28 Jan The Key to Relationship Capital
The Key to Relationship Capital
In this video, ISM Sales Group’s Director of Sales, Ryan Cooper talks about the most important skill in sales. And that is how to build relational capital.
Understanding relationships is key to building relational capital and understanding who is investing that time in you. And is it worth my time to invest in them? Now, I like to call this reciprocal relationships. Do we want to invest our time in the people who are surrounding our organizations, whether it be mentees, mentors, people that we look up to. We want to invest our time with the people who are going to make us better. Focusing your time, since we have so little of it in a day. Having an open dialogue and being open to feedback is a must. We want to make sure we’re creating and demonstrating value. We want to be invested in the relationships that were involved in.
If we’re not able to provide value, there’s no real point for us to be in their lives. And if our only way to create value is by asking them for things that we need. We don’t like to call that a reciprocal relationship. That’s a one-way relationship. And we identify that as Oliver Twist syndrome, where you’re always asking for more. You’re not asking what I can do for you, but what can you do for me? And we’d like to flip that on its head and be students of the game. Don’t over ask for things that you need from the people that you’re looking up to and trying to level up to be like. We want to make sure that we’re providing them value, So they’re willing to keep us around, to invest in us, and give us those tips and tricks to get us to the next level. We want to avoid the Oliver Twist syndrome at all costs. And we want to make sure we’re always demonstrating value to the people who are providing value to us.
The key to an effective reciprocal relationship… I would say probably the most important point in the reciprocal relationship building, is to give back. And one of the greatest stories that solidified what giving back means to me is through a person named JT Foxx. He’s considered the number one wealth coach in the world. He’s a published author and the writer of the Millionaire Underdog. And he is considered one of the top wealth consultants in the world. One of my favorite stories about how IT demonstrates and identifies the key importance of reciprocal relationships, is a story touches on, regarding someone named Oprah Winfrey. You might’ve heard of her. JT had a client that has been super interested in getting to the next level of business. And this person was a billionaire to boot. JT had been wanting to work with this person, but was unwilling to reach out without providing some major value.
And so, JT had worked his butt off for years for a couple of clients, who had connections to Oprah. And so when the time came, he knew that this billionaire business mogul was interested in meeting with her. He made the call, called in some favors. And he asked for a second ticket. When the time came and JT and his client were able to go see Oprah’s show and were able to have the full experience. And then, the time came to take a picture with Oprah backstage, he took his client, and he shifted himself to the outside of the picture. And put his client before himself. By doing so and giving this special moment and this unforgettable moment to this billionaire, potential business partner, JT was able to solidify a bond that’s going to transcend through their entire business careers. It wasn’t just a sale for today, but it was a sale for the future.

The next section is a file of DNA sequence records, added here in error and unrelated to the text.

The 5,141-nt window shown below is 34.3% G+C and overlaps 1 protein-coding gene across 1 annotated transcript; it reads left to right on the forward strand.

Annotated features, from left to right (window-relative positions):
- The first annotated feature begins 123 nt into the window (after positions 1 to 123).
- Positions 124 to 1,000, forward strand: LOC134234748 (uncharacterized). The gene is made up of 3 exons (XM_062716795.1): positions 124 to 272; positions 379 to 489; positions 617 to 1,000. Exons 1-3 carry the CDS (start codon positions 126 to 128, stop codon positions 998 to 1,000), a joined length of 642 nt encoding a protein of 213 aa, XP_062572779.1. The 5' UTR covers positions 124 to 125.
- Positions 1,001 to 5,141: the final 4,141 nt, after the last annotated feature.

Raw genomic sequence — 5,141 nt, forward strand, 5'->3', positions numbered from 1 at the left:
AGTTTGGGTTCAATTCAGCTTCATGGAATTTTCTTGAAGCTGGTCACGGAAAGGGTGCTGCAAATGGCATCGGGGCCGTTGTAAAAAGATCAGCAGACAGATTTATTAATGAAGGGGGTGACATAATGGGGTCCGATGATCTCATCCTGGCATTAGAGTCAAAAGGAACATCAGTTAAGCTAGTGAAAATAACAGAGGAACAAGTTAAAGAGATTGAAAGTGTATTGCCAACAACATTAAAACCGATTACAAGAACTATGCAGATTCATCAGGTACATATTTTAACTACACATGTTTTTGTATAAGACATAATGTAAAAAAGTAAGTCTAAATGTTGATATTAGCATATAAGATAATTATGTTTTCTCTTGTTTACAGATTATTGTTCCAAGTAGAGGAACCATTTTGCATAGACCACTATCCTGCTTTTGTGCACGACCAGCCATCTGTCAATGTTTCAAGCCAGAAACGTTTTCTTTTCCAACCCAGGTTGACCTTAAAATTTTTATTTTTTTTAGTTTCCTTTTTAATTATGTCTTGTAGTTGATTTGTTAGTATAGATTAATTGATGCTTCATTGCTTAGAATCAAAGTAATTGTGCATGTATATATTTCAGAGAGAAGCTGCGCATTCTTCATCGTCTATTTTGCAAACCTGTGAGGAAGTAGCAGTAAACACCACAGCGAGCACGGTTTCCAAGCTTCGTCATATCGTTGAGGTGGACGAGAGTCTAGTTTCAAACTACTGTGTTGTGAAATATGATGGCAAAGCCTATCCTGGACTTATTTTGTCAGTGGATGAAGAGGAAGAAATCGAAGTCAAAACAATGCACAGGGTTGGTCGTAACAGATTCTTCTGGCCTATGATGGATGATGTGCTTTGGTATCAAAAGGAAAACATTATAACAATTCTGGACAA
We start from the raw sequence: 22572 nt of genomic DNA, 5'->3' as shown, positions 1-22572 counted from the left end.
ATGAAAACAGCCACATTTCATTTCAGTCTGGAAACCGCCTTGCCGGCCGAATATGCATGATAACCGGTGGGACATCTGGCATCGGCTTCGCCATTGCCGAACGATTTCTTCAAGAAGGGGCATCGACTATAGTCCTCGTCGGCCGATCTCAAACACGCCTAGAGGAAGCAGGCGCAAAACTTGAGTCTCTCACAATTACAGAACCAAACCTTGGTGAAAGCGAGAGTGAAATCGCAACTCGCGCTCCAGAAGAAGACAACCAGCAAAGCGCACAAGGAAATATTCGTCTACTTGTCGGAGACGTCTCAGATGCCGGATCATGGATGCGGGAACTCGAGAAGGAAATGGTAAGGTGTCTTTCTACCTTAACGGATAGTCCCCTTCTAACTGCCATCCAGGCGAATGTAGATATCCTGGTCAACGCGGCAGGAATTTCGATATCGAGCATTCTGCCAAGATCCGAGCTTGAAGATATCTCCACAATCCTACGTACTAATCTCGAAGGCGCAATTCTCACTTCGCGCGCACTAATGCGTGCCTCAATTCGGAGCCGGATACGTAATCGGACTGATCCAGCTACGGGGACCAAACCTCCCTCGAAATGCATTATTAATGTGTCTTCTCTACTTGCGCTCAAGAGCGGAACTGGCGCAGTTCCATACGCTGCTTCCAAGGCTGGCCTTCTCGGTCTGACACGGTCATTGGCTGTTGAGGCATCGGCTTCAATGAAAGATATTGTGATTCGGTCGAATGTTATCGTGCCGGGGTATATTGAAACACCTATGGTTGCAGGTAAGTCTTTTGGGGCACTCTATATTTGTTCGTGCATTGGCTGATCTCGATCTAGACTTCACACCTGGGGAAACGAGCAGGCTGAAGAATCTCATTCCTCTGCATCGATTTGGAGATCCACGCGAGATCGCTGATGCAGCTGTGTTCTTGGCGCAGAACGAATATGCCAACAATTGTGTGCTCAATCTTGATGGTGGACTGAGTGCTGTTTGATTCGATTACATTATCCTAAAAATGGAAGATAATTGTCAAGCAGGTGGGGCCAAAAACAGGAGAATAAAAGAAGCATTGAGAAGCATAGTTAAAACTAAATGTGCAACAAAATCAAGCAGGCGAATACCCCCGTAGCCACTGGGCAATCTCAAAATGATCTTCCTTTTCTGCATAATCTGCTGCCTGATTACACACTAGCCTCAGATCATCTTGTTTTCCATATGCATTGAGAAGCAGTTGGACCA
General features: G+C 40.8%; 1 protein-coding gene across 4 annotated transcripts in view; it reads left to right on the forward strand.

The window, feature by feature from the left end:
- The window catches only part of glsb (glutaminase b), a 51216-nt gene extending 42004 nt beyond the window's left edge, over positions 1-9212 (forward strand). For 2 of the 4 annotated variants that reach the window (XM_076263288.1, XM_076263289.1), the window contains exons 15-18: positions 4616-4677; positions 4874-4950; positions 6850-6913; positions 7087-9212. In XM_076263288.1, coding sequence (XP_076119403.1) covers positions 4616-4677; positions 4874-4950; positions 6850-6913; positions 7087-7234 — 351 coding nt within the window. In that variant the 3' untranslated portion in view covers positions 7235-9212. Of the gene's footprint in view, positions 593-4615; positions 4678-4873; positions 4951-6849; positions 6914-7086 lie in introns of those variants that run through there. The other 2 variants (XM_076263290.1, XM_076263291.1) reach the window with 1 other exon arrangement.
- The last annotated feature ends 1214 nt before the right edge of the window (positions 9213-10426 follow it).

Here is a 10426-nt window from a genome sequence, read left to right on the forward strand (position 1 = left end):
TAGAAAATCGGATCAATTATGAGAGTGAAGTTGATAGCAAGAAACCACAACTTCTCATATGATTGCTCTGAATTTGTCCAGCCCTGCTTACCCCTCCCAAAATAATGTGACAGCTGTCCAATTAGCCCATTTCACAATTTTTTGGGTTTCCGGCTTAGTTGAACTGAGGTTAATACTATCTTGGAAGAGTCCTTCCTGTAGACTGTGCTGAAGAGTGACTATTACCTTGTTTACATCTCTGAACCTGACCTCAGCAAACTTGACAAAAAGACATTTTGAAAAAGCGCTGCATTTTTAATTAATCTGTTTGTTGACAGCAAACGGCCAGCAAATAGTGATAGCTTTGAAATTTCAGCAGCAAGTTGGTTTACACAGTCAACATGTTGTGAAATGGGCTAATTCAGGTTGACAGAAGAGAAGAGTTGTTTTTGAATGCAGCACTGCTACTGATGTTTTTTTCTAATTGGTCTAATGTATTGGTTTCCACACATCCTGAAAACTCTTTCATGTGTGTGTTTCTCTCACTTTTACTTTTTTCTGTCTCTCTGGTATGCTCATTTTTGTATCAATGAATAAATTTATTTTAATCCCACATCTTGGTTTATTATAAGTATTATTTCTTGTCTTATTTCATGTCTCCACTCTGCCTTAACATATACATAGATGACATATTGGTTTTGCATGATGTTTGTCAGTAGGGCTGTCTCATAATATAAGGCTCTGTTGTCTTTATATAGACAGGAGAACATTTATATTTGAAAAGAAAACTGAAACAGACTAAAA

The next way we’re building relational capital and effective relational capital is getting to know our clients. What are our clients’ goals and aspirations? What are their dreams? What do they want to achieve with their business? But not only from a business aspect, what does your client enjoy outside of work? Is it hunting, fishing, technology, cars? What drives them? Are they a foodie? If you can understand what makes that client tick and how to build that relational capital with that client, by getting to know them on a business but also a personal level, you are able to become an invaluable relationship to this client. Because of how close you become with them, getting to know them on a personal and business level. We want to show interest in what they’re interested in. If they tell us to check something out, watch a movie, check out a documentary, read a book, we want to do so. Follow up on that. They’ve let you know what they’re interested in. And we want to follow up on that value and be able to speak to that value and connect with them. Connection is how we can build that relational capital.
So we want it to be constantly asking ourselves, what value am I demonstrating to my client? And am I just hanging around to be around? Because we always want to make sure we’re providing value. Ask yourself constantly, what value am I providing to my client? Am I just another connection or my someone who provides value and engages with their life and provides meaning to them? I want to be able to demonstrate my value and be engaging and connecting on things that interest my client. Because through those techniques, I’m able not only to build a business relationship, but a lifelong customer and personal relationship that can transcend, not only through this business, but for potential business for years to come.
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